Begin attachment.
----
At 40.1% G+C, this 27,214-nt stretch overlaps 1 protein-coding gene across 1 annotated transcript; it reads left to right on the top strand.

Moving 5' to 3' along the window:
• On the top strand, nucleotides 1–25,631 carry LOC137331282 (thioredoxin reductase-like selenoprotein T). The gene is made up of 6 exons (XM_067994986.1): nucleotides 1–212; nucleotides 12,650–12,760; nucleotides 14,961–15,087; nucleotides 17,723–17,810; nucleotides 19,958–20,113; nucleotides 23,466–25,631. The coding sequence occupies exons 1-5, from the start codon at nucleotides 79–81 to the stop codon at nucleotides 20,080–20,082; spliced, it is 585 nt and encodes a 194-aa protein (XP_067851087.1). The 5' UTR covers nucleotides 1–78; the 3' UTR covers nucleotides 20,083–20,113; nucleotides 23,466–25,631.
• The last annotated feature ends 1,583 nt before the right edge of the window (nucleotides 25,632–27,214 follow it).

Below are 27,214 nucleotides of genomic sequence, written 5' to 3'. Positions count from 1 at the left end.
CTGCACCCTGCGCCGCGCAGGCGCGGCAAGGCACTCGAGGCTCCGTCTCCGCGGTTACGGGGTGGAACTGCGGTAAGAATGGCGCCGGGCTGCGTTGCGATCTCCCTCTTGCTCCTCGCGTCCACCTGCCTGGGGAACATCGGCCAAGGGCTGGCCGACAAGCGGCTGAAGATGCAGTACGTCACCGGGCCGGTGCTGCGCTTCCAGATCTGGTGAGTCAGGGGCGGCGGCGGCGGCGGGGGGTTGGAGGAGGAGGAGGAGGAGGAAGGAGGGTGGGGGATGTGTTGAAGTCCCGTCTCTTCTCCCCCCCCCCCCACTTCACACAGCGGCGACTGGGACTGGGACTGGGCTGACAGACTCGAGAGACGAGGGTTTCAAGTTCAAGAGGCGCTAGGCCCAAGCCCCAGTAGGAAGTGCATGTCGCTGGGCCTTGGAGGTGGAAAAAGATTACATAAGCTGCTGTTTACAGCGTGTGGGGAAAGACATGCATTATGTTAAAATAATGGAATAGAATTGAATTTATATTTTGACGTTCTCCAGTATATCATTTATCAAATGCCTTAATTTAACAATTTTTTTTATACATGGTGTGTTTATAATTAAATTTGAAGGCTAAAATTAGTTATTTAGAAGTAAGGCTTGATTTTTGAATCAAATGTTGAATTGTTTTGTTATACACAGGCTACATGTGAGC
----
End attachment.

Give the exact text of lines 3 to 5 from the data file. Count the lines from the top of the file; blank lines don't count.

• On the top strand, nucleotides 1–25,631 carry LOC137331282 (thioredoxin reductase-like selenoprotein T). The gene is made up of 6 exons (XM_067994986.1): nucleotides 1–212; nucleotides 12,650–12,760; nucleotides 14,961–15,087; nucleotides 17,723–17,810; nucleotides 19,958–20,113; nucleotides 23,466–25,631. The coding sequence occupies exons 1-5, from the start codon at nucleotides 79–81 to the stop codon at nucleotides 20,080–20,082; spliced, it is 585 nt and encodes a 194-aa protein (XP_067851087.1). The 5' UTR covers nucleotides 1–78; the 3' UTR covers nucleotides 20,083–20,113; nucleotides 23,466–25,631.
• The last annotated feature ends 1,583 nt before the right edge of the window (nucleotides 25,632–27,214 follow it).

Below are 27,214 nucleotides of genomic sequence, written 5' to 3'. Positions count from 1 at the left end.